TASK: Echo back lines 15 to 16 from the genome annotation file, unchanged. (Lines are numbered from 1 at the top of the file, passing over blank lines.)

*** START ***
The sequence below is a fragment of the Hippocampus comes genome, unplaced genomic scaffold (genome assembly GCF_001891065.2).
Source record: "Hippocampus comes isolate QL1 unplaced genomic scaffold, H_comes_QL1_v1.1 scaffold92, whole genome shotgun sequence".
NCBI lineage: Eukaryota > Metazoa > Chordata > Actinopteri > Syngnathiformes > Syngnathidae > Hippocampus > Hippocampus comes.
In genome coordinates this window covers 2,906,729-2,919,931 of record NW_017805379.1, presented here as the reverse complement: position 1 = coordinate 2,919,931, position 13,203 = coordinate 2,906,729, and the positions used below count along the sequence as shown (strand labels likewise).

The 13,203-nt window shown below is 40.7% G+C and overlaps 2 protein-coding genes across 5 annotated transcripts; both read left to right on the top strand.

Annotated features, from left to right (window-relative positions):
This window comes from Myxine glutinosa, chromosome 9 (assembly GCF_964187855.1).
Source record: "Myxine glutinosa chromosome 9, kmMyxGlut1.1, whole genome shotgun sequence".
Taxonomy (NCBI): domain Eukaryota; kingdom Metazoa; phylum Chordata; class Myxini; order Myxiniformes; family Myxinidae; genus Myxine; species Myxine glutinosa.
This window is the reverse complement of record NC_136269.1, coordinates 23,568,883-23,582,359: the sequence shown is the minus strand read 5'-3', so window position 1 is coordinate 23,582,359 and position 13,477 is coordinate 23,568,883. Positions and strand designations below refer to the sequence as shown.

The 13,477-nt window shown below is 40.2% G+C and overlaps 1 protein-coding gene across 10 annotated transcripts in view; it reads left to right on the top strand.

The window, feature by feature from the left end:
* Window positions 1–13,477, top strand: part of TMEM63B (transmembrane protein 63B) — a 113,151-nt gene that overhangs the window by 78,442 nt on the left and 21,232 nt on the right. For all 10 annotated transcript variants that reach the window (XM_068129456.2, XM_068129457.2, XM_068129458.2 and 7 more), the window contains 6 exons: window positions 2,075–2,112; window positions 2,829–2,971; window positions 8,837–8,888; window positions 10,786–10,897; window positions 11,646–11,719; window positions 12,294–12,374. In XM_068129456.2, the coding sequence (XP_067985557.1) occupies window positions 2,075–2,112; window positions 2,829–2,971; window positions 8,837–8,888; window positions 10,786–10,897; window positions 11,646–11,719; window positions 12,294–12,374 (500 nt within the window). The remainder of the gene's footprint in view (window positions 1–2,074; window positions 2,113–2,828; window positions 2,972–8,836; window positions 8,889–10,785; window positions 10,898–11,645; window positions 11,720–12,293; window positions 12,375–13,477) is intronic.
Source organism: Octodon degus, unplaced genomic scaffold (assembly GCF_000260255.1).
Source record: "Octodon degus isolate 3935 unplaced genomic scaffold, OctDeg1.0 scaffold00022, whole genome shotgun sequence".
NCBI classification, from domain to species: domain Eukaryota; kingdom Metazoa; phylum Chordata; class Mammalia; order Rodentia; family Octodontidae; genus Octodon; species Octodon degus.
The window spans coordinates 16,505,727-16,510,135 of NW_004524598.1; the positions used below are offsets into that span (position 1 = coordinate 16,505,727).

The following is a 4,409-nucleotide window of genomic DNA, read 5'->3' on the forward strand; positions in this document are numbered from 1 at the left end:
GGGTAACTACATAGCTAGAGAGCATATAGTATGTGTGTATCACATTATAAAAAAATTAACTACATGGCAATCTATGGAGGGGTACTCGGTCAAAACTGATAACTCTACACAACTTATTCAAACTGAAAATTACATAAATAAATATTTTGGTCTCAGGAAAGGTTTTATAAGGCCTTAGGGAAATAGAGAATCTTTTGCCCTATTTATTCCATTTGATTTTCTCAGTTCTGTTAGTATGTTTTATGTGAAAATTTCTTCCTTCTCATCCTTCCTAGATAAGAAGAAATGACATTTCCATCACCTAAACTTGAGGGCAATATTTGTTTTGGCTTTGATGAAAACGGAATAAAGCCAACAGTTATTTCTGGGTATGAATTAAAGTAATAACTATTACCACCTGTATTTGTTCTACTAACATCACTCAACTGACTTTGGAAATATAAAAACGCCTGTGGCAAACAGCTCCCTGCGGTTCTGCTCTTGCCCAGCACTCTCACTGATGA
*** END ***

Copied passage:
Source record: "Octodon degus isolate 3935 unplaced genomic scaffold, OctDeg1.0 scaffold00022, whole genome shotgun sequence".
NCBI classification, from domain to species: domain Eukaryota; kingdom Metazoa; phylum Chordata; class Mammalia; order Rodentia; family Octodontidae; genus Octodon; species Octodon degus.